Out with the old

iStock_000020884582_XXXLarge_PPIs it time to cull the poor performers and focus on a select few? Ben Canaider looks at the pros and cons of offering a limited drinks menu

Some people are, by nature, hoarders. Their sitting rooms are full of objets d’art; their wardrobes bursting with clothes they bought (and last wore) 15 years ago; and their pantries stacked to the culinary gunwales with little jars of spices and powders and condiments whose measurements are counted in pre-metric ounces. Some might describe this condition as homely; but when such a hoarding situation occurs on a licensed premises, drinks list and storeroom, there are problems.

However, there are easy ways to cull your drinks list—in fact, it’s a good reason to keep it lean and sprightly.

Quitting stock, specials, and the secondary auction market

The first step in creating a more effective drinks list is to prune. Old, imported packaged beer shouldn’t be bothered over; it will taste stale, with that distinct cardboard taste that old lagers and pale ales can get. And with every second customer nowadays being a craft beer connoisseur and expert, it’s just too dangerous and dodgy to serve it. This is a tip-down-sink-dispose-of-thoughtfully situation.

Similarly, but to a less extreme extent, older vintages of white wine such as sauvignon blanc, chardonnay and some rosé, should be decommissioned via the wine specials and bin end page. Some operators might be tempted to sell such wines with no mention of the vintage on the wine list, but there’s a degree of deceit in that process that is not fair to your customers. Older vintages of some semillons and rieslings are perfectly suited to your ‘cellar reserve’ wine list, however, and can be priced accordingly.

Older vintages of red wines, particularly marquee labels, can be a bother for different reasons: their price to table, many customers find, are off-putting. Once again, using wine-preserving products like Winesave (www.winesave.com) is an effective way to sell such wines by the glass, over a two- or three-week period of time, with no degradation to the wine. Winesave is nothing more than a can of argon gas that you spray via a nozzle into the opened and poured bottle of wine. The gas floats on top, preventing further oxidation. I’ve tested this product many times and am still amazed at its efficacy.

“Contemplating and guesstimating a list of 15 chardonnays can seem worse than sitting a final-year exam.”

Of course, should your aged red wine inventory be too gargantuan, then the secondary auction market can be a useful way to at least realise some funds. It might not bring in the same return as your own sales of said wines but at least you’re rid of the stuff and can start afresh.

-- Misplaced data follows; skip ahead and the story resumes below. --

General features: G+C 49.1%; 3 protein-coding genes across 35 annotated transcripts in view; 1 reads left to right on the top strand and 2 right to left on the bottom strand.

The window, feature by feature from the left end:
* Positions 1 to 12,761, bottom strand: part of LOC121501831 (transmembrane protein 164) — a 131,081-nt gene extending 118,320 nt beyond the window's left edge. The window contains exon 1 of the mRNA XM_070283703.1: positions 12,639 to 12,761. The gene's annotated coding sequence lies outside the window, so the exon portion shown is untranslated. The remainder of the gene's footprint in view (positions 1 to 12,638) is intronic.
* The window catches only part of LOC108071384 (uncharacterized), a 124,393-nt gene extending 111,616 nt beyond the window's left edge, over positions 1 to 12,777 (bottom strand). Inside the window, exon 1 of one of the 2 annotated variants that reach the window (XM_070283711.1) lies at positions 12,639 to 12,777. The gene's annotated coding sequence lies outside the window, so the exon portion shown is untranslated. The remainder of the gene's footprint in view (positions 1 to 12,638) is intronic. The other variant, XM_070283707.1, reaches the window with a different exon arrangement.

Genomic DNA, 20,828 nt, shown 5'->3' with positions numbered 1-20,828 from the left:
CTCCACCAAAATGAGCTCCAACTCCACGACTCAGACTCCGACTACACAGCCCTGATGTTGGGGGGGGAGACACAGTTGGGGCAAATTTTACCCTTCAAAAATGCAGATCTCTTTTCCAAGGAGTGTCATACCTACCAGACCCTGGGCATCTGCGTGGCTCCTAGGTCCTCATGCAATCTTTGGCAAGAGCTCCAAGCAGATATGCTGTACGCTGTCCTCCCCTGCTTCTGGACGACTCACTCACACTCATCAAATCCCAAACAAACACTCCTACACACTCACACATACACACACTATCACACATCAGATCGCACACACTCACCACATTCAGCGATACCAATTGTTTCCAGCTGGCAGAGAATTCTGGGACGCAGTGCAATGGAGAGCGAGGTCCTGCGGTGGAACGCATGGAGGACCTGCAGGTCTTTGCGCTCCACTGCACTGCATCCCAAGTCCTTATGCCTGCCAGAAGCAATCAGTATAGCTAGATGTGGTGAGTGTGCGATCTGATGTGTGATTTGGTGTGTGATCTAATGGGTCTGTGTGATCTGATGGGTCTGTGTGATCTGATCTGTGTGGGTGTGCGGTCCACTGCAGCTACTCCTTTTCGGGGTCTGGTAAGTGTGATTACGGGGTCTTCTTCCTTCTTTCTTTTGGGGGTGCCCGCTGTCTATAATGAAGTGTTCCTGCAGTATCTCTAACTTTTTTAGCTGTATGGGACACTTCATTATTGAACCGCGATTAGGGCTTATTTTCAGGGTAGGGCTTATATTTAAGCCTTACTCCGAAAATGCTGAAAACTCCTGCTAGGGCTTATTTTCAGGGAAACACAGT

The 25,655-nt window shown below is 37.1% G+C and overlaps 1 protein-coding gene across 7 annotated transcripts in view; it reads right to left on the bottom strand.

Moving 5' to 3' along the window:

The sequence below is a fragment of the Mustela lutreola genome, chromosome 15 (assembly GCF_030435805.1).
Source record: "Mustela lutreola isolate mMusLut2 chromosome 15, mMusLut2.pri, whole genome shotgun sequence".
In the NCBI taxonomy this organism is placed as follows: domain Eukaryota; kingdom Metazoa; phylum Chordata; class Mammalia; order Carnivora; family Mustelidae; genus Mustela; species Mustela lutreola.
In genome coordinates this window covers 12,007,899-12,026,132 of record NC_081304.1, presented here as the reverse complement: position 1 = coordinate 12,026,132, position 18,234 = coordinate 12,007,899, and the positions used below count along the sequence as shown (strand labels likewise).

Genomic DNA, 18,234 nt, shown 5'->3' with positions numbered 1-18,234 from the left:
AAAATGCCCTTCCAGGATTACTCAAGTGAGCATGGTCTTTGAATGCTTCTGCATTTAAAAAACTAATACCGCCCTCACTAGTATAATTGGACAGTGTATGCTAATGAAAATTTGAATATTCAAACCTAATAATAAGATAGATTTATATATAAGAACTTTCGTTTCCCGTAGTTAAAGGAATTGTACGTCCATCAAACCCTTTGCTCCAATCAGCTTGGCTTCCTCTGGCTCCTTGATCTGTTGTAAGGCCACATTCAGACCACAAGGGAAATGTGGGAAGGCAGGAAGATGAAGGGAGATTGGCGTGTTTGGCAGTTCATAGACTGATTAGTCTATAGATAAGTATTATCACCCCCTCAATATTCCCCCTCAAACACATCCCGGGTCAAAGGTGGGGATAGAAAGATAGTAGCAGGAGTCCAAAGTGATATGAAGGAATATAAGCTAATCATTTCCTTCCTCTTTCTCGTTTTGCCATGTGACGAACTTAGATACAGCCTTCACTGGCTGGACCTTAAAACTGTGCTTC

Spirits don’t present degradation and spoilage problems (at least to the liquid inside the bottle), but their waxing and waning popularity can affect sales. If you operate a specialist whisky or gin bar, this is less of a problem, as the display of such a range of spirits—on a grand scale behind the bar—is a neat marketing and promotional tool.

There are a lot of cocktail ingredients, however, that degrade very quickly after opening, such as cassis and vermouth, so high-rotation and low stock levels should be practised in their case. Similarly, sherry is another very fragile drink once opened—indeed, fino sherry is not unlike some more delicate white wines in the way it can fade even in the unopened bottle. It’s another high-rotation product, with a shelf life that could almost be measured alongside that of the tapas dishes you serve it with.

Once you’ve pruned, the next question concerns your new drinks list method, or model.

A small list is a more versatile list

Versatility and responsiveness should be the mantra of your drinks list. Increasingly both in Australia and in the US, UK and Europe, smaller wine lists are the norm. Indeed, the growing trend in drinks lists is towards a more equitable representation of beers, wines, spirits and other drinks—things like bottled water and the new wonder drink du jour, kombucha.

There’s sound reasoning behind such smaller and yet more broadly representative drinks lists. They can seem less intimidating and threatening to many customers. Contemplating and guesstimating a list of 15 chardonnays can seem worse than sitting a final-year exam but choosing one of, say, three puts your customer in more assured territory. Of course, this approach can lead to the dangers of a perceived ‘lack of choice’, but this will only happen among your more serious wine, beer and spirits cognoscenti, and how that affects you depends on the sort of customers you are trying to market towards.

Know your clientele

Points of broader representation on your drinks list really depends on who comes most often through the door. Inner-city demographics are still extolling their knowledge of boutique ales and ‘real’ ciders. Cosy restaurants for the middle-aged and upper middle class needs a good range of wines they know. This point can’t be stressed enough. And if you run a bar that has more drop-ins than regulars then you need to be on the pulse of the drinks of the day. Did I mention kombucha before?

Be seasonal

A spring clean of your drinks list should not be annual, but more like BAS quarterly reporting—do it at the end of every season. This helps keep your drinks list up-to-date, and very much in line and sync with your menu. Whisky, reds and darker ales in winter; gin and rosé promotions come spring; fresh local lager in the summer, and cocktails and sherry in the autumn. It’s almost a self-managing system.

Finally …

Always have a ‘signature’ drink. Whatever your bar or cafe or club or pop-up laneway blueroom is called, invent and name a drink after it. And always have it on the list.

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